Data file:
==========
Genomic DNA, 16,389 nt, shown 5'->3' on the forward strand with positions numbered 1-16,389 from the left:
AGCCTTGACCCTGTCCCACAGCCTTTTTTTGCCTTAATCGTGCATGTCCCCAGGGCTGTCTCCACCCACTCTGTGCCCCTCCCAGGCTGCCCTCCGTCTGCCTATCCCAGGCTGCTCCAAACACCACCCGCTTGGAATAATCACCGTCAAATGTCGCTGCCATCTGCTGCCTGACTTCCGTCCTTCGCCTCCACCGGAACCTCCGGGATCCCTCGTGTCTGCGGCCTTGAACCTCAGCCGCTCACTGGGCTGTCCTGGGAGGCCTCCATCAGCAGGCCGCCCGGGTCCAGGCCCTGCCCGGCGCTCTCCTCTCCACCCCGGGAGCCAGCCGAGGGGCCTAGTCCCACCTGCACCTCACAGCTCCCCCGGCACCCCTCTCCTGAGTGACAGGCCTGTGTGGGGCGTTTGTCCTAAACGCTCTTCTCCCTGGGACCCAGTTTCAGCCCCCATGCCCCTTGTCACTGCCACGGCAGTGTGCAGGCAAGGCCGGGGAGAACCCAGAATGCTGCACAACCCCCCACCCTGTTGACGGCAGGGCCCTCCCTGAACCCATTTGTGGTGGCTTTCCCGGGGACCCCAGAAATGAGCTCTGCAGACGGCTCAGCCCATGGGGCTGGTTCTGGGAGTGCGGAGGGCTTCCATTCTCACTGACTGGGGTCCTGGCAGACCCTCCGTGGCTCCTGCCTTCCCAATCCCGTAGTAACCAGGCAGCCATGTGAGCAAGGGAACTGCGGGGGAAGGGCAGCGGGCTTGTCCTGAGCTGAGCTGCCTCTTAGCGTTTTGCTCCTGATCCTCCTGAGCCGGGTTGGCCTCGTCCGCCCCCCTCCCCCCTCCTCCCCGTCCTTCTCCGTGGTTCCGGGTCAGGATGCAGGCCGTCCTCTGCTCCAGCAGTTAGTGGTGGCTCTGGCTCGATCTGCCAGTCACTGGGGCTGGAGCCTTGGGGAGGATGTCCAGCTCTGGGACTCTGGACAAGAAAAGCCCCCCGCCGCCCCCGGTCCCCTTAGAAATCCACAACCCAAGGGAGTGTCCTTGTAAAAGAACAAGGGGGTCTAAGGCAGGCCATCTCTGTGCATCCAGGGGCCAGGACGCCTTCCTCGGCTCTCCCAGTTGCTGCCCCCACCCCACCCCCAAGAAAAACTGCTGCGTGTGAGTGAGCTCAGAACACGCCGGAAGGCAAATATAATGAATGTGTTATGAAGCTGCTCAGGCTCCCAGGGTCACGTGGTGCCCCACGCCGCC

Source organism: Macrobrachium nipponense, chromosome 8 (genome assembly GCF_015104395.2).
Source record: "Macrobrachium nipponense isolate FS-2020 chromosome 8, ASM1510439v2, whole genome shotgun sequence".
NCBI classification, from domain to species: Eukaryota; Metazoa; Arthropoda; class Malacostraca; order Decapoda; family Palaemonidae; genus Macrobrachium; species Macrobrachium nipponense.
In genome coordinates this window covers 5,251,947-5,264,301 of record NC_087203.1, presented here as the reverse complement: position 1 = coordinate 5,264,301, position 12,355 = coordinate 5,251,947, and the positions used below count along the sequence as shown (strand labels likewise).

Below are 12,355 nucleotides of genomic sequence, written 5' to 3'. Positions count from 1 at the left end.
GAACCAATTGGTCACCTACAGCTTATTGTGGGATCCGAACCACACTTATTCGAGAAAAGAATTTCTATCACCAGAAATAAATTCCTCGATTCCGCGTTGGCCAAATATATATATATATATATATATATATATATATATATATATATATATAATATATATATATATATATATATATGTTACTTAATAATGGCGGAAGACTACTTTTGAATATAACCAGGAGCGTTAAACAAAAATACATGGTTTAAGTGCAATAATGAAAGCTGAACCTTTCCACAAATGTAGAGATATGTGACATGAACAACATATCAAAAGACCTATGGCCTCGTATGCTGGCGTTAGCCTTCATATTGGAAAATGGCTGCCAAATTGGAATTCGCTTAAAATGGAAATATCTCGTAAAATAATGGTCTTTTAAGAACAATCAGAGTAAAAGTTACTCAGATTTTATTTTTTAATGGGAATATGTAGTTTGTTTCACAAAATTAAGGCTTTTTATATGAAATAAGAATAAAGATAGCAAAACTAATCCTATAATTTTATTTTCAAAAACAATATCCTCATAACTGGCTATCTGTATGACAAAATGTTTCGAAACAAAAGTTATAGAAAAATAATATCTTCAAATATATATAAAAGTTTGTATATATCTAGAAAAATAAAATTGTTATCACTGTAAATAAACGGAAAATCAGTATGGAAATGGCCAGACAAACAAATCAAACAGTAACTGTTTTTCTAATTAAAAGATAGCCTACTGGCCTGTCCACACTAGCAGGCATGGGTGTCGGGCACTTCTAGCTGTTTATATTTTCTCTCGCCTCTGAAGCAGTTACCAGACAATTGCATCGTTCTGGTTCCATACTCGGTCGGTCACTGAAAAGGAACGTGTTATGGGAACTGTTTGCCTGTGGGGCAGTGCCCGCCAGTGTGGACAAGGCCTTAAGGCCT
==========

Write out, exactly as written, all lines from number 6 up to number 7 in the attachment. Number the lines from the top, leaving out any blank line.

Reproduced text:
In genome coordinates this window covers 5,251,947-5,264,301 of record NC_087203.1, presented here as the reverse complement: position 1 = coordinate 5,264,301, position 12,355 = coordinate 5,251,947, and the positions used below count along the sequence as shown (strand labels likewise).

Below are 12,355 nucleotides of genomic sequence, written 5' to 3'. Positions count from 1 at the left end.